- - - Exception No. 3: A flexible cord for connecting an appliance, having one conductor identified by a white or natural gray outer finish or by any other means permitted by Section 400-22, shall be permitted whether or not the outlet to which it is connected is supplied by a circuit having a grounded conductor.
    Exception No. 4: A white or natural gray conductor of circuits of less than 50 volts shall be required to be grounded only as required by Section 250-5(a).

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    Default Re: white to ground is HOT

    OK.

    What do we have here? Do we have a receptacle or lighting outlet with a separate switch or do we have a McDougle switch (switch and receptacle combination? Or what?

    You CAN'T have 2 wires in the switch box and 2 wires in the outlet box. One of them has to have 4 wires.


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    Default Re: white to ground is HOT

    Quote Originally Posted by Bill Kriegh View Post
    What do we have here? Do we have a receptacle or lighting outlet with a separate switch or do we have a McDougle switch (switch and receptacle combination? Or what?

    You CAN'T have 2 wires in the switch box and 2 wires in the outlet box. One of them has to have 4 wires.
    Quote Originally Posted by Darin Redding View Post
    a switched outlet
    I am presuming he means a switched "receptacle" outlet.

    Then again, though, he did say:
    The light switch
    However, I take as meaning "the switch" rather than specifying the "light" switch.

    Never heard the term "McDougle switch", always called them "combination switch and receptacles" or "combination switch and outlet".

    Jerry Peck, Construction / Litigation Consultant
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    Default Re: white to ground is HOT

    Never heard the term "McDougle switch"

    You need to get out more


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    Default Re: white to ground is HOT

    Quote Originally Posted by Bill Kriegh View Post
    Never heard the term "McDougle switch"

    You need to get out more
    You need to use the proper terms and not local terms from the front range - for the benefit of all.

    Jerry Peck, Construction / Litigation Consultant
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  13. #13
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    Default Re: white to ground is HOT

    Darin Redding "white to ground it HOT"

    Your post was short. But let me see If I can offer something.

    Were I live, many room depend on switch receptacles for lighting.
    A bedroom, a living, etc.. an outlet is any place in a electrical
    circuit you can remove power from. It could be a lamp socket or
    a duplex receptacle.

    A lot of duplex receptacle have a tab between the two half. Most electricians will wire the duplex receptacle so the upper part is hot
    all the time, and the lower half is control by the on/off toggle switch.

    Hope this helps.


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    Default Re: white to ground is HOT

    GOOGLE:

    No results found for "McDougle switch".

    Michael Thomas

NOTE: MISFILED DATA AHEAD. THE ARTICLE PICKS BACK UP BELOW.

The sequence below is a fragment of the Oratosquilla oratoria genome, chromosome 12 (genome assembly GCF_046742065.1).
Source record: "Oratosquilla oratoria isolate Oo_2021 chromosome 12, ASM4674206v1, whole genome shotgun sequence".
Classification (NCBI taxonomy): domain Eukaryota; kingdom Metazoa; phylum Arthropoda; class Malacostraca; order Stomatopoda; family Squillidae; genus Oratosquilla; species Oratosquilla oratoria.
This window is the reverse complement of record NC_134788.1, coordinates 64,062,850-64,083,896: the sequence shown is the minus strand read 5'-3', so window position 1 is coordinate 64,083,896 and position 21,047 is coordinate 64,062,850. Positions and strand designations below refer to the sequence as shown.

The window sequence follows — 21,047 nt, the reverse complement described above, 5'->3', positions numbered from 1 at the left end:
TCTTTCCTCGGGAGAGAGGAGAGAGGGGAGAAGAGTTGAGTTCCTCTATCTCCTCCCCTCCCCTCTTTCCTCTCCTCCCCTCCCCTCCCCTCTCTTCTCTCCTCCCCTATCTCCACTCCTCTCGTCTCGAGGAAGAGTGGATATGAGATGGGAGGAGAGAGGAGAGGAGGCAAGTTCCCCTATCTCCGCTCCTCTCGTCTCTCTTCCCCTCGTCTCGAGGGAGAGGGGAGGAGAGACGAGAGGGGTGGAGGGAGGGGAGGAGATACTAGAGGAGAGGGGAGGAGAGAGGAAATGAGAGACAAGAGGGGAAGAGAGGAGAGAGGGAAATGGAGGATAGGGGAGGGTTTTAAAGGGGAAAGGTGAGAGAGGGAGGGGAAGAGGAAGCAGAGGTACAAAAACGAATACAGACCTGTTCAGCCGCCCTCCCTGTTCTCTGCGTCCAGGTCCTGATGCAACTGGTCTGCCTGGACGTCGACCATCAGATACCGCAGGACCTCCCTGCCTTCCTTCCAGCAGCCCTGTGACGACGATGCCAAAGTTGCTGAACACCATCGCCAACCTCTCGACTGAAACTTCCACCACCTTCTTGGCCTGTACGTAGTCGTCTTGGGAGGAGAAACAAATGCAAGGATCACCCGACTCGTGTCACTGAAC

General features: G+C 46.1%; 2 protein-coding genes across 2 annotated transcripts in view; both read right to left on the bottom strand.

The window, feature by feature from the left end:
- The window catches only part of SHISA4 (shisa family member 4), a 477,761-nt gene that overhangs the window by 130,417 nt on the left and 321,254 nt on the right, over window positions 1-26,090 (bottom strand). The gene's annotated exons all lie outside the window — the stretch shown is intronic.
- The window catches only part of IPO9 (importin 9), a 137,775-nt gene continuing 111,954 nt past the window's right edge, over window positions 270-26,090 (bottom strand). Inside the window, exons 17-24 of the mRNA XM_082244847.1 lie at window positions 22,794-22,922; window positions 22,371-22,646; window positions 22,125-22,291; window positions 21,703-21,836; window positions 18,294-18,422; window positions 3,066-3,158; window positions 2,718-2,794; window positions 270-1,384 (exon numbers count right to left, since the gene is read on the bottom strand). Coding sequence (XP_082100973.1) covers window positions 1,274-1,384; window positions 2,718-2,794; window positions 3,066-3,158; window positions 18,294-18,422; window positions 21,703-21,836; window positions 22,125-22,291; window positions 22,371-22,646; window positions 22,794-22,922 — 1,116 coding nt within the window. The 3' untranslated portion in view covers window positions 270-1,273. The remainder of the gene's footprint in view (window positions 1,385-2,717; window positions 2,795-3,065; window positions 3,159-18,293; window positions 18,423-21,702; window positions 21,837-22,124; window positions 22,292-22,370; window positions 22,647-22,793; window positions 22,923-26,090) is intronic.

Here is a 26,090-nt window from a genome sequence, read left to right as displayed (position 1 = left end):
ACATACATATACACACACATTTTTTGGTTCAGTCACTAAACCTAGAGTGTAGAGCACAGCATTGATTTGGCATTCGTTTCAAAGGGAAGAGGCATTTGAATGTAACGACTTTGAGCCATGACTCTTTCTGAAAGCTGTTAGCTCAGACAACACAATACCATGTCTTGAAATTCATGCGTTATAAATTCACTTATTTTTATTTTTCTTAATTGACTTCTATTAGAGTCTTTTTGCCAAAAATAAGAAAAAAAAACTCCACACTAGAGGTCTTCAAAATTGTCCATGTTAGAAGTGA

Paragon Property Services Inc., Chicago IL
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    Default Re: white to ground is HOT

    Quote Originally Posted by Darin Redding View Post
    found that the white to ground produced 120 volts.
    Let's go back to Electricity 101 for a moment:

    "white to ground"

    I believe we all have made the same presumption: That Darin "meant" to say "neutral", "grounded conductor", etc., terminal ... however ... he actually said "to ground" - in no way, shape or form should white be connected "to ground" ... 120 volts on it or not.

    Jerry Peck, Construction / Litigation Consultant
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    Default Re: white to ground is HOT

    He didn't say that the white was connected to the ground, he said that he read voltage between the white and the ground (which indicates that it is carrying power). As mentioned earlier, many electricians used the white wire as a switch leg for light fixtures and in this case, my guess is that one of them stretched the rule and used the wite as a switch leg to the receptacle.

    Robert Sole
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    Default Re: white to ground is HOT

    Quote Originally Posted by Robert Sole View Post
    He didn't say that the white was connected to the ground, he said that he read voltage between the white and the ground (which indicates that it is carrying power). As mentioned earlier, many electricians used the white wire as a switch leg for light fixtures and in this case, my guess is that one of them stretched the rule and used the wite as a switch leg to the receptacle.
    Oops!

    My bad ... guess I need to learn to read too.

    At least my other posts above were based on sound reading and comprehension.

    As my other posts have stated, the white was not allowed for a switch leg TO the outlet, only TO THE SWITCH with black coming back to the outlet.

    "my guess is that one of them stretched the rule and used the wite as a switch leg to the receptacle"

    No stretching of the rule - the code address for "outlets", it does not specify "lighting" outlet or "receptacle" outlet ... just "outlet". Dat pard I done read reel goode.

    Jerry Peck, Construction / Litigation Consultant
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    Default Re: white to ground is HOT

    Jerry don't ever stop answering threads. A cup Jerry always brighten my
    day.